Most people think diarrhea is just watery bowel movements. In fact, any change in the usual bowel pattern which causes more frequent stools (bowel movements), more size or weight of stool, or more soft or liquid stool is diarrhea. Other factors which may go along with diarrhea include nausea or vomiting, fever, stomach cramps, mucous or blood in the stool. Diarrhea may be caused by an infection (virus, bacteria or parasite), certain medications or inflammatory bowel disease. Diarrhea can also be caused by lactose deficiency. This is a condition where milk sugar, lactose, cannot be digested.
Infections elsewhere in the body such as the middle ear, kidney or lungs may cause a bout of diarrhea. Parasites are sometimes the reason. Loose stool which is not caused by infection may be a reaction to foods or drink and certain medications. For instance, a child who is given large amounts of sugar or fruit juice that is not diluted properly may develop diarrhea. Some antibiotics destroy ‘good’ harmless bacteria allowing diarrhea-causing bacteria grow and cause illness.
An infection from a virus can cause damage to the small bowel lining. This may lessen the body’s ability to digest and absorb the nourishment from food. Incompletely digested protein and carbohydrate can remain in the intestine, trapping water and causing diarrhea.
The biggest problem related to diarrhea is dehydration. This is when the body has lost a lot of water and important salts (electrolytes). When this occurs the blood circulation is not good and important organs such as the kidney and brain begin to function poorly. This is more likely to happen if there is frequent diarrhea and vomiting.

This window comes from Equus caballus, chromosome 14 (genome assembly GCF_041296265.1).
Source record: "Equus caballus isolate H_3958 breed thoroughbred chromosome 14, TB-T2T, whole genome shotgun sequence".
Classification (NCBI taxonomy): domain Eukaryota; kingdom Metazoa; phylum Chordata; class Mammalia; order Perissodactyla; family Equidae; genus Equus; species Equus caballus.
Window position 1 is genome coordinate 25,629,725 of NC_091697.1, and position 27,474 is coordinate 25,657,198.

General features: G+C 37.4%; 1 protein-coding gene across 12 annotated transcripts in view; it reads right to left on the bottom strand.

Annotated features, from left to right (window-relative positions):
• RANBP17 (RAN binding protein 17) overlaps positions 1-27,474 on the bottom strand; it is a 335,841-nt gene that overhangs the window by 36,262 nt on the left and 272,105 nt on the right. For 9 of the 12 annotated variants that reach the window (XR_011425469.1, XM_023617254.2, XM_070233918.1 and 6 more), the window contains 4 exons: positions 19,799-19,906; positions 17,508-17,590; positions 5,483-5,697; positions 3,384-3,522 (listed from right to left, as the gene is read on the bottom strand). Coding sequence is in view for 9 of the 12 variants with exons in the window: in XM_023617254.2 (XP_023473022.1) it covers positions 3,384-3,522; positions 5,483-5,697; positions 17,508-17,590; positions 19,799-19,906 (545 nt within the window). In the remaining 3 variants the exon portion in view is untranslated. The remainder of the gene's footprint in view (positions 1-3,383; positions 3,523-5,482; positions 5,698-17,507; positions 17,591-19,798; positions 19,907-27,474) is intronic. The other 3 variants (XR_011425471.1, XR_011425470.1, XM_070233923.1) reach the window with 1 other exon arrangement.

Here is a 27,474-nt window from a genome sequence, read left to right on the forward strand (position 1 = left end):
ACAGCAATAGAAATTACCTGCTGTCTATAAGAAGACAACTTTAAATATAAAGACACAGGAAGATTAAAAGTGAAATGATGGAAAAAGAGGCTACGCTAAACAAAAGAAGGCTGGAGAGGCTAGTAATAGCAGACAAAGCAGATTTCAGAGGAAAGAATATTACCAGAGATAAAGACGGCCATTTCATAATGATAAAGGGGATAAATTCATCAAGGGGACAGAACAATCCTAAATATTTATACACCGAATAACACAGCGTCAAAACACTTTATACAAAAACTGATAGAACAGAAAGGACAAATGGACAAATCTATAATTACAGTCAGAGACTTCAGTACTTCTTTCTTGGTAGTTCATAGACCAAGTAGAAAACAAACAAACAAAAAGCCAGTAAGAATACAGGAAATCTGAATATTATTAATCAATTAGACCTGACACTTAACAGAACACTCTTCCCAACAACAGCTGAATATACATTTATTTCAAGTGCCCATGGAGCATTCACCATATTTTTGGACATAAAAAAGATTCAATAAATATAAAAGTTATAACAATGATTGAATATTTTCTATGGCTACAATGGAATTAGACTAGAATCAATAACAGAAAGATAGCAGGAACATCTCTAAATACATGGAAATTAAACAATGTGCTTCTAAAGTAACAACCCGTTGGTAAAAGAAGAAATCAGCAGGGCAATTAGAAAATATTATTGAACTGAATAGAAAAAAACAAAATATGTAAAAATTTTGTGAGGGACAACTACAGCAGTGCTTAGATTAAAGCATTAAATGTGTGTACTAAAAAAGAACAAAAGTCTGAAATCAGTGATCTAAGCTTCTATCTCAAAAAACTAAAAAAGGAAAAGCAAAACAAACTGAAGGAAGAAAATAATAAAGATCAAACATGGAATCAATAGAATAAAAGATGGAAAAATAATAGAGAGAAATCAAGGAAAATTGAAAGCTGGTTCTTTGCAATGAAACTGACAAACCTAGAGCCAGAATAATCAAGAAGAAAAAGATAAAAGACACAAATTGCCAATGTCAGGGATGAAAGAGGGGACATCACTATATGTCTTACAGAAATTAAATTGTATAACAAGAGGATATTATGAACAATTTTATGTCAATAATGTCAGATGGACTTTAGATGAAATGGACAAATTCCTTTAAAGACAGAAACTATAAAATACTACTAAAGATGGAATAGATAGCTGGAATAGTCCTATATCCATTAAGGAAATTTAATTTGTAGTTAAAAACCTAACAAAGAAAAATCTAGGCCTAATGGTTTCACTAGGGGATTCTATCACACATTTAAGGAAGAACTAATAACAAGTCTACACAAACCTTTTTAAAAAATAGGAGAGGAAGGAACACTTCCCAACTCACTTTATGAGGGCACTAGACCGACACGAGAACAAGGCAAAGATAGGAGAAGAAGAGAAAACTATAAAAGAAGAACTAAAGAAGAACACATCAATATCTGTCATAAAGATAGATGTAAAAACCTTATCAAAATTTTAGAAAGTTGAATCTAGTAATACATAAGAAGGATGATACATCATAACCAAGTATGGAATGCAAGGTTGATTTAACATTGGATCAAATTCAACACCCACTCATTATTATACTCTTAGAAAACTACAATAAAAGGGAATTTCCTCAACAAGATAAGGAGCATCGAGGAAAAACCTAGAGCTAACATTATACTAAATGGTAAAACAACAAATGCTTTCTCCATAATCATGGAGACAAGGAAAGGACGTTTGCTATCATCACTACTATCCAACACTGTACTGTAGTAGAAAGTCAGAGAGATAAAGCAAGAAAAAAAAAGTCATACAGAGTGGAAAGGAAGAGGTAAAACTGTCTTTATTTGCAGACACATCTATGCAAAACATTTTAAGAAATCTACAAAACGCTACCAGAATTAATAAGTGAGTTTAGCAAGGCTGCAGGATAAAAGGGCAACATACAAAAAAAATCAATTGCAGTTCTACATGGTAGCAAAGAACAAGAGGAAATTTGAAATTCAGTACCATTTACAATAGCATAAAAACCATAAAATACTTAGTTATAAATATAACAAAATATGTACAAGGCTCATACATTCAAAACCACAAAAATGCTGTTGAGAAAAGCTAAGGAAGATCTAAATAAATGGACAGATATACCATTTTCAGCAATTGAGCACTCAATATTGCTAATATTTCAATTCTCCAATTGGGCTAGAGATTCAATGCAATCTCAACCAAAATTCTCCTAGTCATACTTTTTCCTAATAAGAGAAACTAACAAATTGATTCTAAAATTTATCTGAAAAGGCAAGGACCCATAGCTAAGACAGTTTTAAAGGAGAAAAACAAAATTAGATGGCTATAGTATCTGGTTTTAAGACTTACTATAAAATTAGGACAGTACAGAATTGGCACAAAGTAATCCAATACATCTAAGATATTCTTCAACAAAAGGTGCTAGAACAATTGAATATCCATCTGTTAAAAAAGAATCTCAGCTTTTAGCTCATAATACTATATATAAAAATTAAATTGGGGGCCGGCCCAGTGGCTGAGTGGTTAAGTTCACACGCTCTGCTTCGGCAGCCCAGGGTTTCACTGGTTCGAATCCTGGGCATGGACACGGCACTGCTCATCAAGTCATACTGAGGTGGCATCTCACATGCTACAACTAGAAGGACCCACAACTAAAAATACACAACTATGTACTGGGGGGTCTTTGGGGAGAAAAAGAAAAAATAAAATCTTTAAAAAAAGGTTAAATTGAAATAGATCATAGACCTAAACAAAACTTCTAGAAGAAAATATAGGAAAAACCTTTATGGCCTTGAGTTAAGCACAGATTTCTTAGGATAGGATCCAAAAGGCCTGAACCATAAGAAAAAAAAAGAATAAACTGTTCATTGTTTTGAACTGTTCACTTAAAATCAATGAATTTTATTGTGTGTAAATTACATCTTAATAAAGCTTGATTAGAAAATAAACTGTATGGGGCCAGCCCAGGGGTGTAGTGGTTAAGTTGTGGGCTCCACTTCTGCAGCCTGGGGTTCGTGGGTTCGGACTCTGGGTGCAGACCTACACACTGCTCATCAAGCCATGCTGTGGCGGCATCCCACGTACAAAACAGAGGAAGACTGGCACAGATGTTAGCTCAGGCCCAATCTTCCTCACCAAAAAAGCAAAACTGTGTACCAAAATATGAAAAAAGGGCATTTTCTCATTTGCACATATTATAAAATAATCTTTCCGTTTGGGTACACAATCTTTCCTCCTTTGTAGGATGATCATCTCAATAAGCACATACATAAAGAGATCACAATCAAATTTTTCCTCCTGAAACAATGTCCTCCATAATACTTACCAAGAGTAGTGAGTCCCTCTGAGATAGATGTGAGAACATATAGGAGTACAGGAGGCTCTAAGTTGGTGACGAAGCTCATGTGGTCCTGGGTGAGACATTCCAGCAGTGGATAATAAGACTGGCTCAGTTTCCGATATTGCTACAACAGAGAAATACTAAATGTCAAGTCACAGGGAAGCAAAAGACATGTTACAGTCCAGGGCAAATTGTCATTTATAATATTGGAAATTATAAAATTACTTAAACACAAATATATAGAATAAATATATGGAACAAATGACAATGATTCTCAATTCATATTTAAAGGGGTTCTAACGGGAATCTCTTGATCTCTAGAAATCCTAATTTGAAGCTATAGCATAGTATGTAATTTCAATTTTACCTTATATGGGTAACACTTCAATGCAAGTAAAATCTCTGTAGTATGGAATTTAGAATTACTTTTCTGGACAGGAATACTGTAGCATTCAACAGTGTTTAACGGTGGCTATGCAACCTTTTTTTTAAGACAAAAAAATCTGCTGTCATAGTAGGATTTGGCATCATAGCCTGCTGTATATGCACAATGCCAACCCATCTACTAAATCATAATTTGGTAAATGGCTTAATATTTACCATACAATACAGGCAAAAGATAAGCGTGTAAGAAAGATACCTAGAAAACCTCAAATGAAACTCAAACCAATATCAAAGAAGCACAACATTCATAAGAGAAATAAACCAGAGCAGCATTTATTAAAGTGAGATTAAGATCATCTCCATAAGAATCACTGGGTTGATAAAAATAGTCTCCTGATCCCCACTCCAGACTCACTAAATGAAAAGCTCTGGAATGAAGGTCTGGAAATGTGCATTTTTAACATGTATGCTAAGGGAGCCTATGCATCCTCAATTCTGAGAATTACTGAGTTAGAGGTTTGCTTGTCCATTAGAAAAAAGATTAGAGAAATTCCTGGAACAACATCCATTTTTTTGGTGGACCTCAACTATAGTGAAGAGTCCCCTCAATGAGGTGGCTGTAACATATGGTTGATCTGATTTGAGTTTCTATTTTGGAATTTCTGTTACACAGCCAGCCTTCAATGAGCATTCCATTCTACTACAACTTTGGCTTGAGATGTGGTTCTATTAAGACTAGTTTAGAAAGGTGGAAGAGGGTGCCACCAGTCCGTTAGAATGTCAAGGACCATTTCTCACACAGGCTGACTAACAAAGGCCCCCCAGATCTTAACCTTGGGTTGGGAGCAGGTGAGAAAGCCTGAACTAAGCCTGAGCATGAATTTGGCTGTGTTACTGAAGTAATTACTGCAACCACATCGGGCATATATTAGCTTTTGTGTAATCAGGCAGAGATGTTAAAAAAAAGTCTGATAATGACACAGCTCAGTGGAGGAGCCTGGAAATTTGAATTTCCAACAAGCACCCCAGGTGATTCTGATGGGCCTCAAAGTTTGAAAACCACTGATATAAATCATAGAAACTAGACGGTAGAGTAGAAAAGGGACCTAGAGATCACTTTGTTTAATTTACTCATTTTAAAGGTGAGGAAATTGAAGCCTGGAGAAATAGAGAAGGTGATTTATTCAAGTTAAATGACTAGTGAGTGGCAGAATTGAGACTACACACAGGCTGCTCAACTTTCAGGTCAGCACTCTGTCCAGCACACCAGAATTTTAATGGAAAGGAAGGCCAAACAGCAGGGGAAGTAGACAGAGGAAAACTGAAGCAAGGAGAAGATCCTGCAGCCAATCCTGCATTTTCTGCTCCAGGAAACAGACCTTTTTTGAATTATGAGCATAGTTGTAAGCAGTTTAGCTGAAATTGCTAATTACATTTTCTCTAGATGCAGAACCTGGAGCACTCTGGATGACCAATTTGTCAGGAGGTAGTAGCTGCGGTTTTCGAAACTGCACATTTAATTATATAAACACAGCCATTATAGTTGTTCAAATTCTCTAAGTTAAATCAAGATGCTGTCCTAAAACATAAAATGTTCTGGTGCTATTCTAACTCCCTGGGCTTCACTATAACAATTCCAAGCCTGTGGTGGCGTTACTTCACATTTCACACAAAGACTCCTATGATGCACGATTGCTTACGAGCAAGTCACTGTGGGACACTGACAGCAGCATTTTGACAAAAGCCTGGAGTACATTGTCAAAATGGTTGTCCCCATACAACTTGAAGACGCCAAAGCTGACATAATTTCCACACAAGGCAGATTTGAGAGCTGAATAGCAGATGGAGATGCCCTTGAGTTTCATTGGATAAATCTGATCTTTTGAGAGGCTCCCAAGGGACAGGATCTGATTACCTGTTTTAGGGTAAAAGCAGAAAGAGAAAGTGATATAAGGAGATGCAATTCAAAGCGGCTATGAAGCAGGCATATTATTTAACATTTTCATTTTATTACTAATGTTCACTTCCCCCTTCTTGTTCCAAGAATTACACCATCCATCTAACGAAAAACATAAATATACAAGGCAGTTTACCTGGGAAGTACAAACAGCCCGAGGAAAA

When diarrhea does occur, important body fluids and salts (electrolytes) are lost. Patients may eat less food because they associate taking food in with increased diarrhea.
Eating less is not a good idea because the body does not get the foods and fluids it needs to heal. Even when a person has diarrhea, the body can still absorb some of the nutrition it needs such as glucose, water and salt. Starvation can actually make matters worse! It is important to continue to take food and fluids during the illness.
Most bouts of diarrhea will last one to two weeks and then will get better. The early treatment usually means just taking the correct food and fluids. Sometimes people get relief of their symptoms (diarrhea) by taking Imodium, an anti-motility agent. This agent should not be used if a fever is present or if there is blood in the stool. Antibiotics are rarely needed but may be ordered by a doctor if certain specific germs are known to be present.
The germs which cause diarrhea may be passed easily within a family. Try to keep family members with loose stools away from those who are not ill. Encourage everyone from an early age to wash their hands after using the toilet and before meals. Anyone caring for an infant should wash carefully after changing diapers. Try to avoid other people being exposed to dirty diapers.